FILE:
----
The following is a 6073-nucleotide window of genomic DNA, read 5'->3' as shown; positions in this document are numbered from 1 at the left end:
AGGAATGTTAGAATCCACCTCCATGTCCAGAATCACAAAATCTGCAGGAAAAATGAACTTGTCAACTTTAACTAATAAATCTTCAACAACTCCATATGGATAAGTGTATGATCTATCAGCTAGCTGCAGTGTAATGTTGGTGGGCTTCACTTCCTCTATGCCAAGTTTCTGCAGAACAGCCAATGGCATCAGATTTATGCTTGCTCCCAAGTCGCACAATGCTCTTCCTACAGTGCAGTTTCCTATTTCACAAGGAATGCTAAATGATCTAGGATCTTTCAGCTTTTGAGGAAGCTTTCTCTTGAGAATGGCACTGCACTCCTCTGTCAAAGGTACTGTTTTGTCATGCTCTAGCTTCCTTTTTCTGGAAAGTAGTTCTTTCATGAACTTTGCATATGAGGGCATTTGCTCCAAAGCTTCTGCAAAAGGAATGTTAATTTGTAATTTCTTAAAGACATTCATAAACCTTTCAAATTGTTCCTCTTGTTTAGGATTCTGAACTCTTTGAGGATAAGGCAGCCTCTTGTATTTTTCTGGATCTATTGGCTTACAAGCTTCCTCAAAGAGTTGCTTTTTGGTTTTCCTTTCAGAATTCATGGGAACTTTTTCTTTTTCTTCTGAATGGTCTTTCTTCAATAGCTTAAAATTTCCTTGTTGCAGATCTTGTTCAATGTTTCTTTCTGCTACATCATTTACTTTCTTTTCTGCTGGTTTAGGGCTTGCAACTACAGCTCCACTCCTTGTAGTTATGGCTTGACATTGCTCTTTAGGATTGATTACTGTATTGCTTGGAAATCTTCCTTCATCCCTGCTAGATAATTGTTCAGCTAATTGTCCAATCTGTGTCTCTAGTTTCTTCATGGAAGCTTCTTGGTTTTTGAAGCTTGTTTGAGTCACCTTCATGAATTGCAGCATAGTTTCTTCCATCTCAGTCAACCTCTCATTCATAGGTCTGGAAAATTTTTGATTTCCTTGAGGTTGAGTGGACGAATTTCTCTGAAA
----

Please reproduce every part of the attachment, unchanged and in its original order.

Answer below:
The following is a 6073-nucleotide window of genomic DNA, read 5'->3' as shown; positions in this document are numbered from 1 at the left end:
AGGAATGTTAGAATCCACCTCCATGTCCAGAATCACAAAATCTGCAGGAAAAATGAACTTGTCAACTTTAACTAATAAATCTTCAACAACTCCATATGGATAAGTGTATGATCTATCAGCTAGCTGCAGTGTAATGTTGGTGGGCTTCACTTCCTCTATGCCAAGTTTCTGCAGAACAGCCAATGGCATCAGATTTATGCTTGCTCCCAAGTCGCACAATGCTCTTCCTACAGTGCAGTTTCCTATTTCACAAGGAATGCTAAATGATCTAGGATCTTTCAGCTTTTGAGGAAGCTTTCTCTTGAGAATGGCACTGCACTCCTCTGTCAAAGGTACTGTTTTGTCATGCTCTAGCTTCCTTTTTCTGGAAAGTAGTTCTTTCATGAACTTTGCATATGAGGGCATTTGCTCCAAAGCTTCTGCAAAAGGAATGTTAATTTGTAATTTCTTAAAGACATTCATAAACCTTTCAAATTGTTCCTCTTGTTTAGGATTCTGAACTCTTTGAGGATAAGGCAGCCTCTTGTATTTTTCTGGATCTATTGGCTTACAAGCTTCCTCAAAGAGTTGCTTTTTGGTTTTCCTTTCAGAATTCATGGGAACTTTTTCTTTTTCTTCTGAATGGTCTTTCTTCAATAGCTTAAAATTTCCTTGTTGCAGATCTTGTTCAATGTTTCTTTCTGCTACATCATTTACTTTCTTTTCTGCTGGTTTAGGGCTTGCAACTACAGCTCCACTCCTTGTAGTTATGGCTTGACATTGCTCTTTAGGATTGATTACTGTATTGCTTGGAAATCTTCCTTCATCCCTGCTAGATAATTGTTCAGCTAATTGTCCAATCTGTGTCTCTAGTTTCTTCATGGAAGCTTCTTGGTTTTTGAAGCTTGTTTGAGTCACCTTCATGAATTGCAGCATAGTTTCTTCCATCTCAGTCAACCTCTCATTCATAGGTCTGGAAAATTTTTGATTTCCTTGAGGTTGAGTGGACGAATTTCTCTGAAA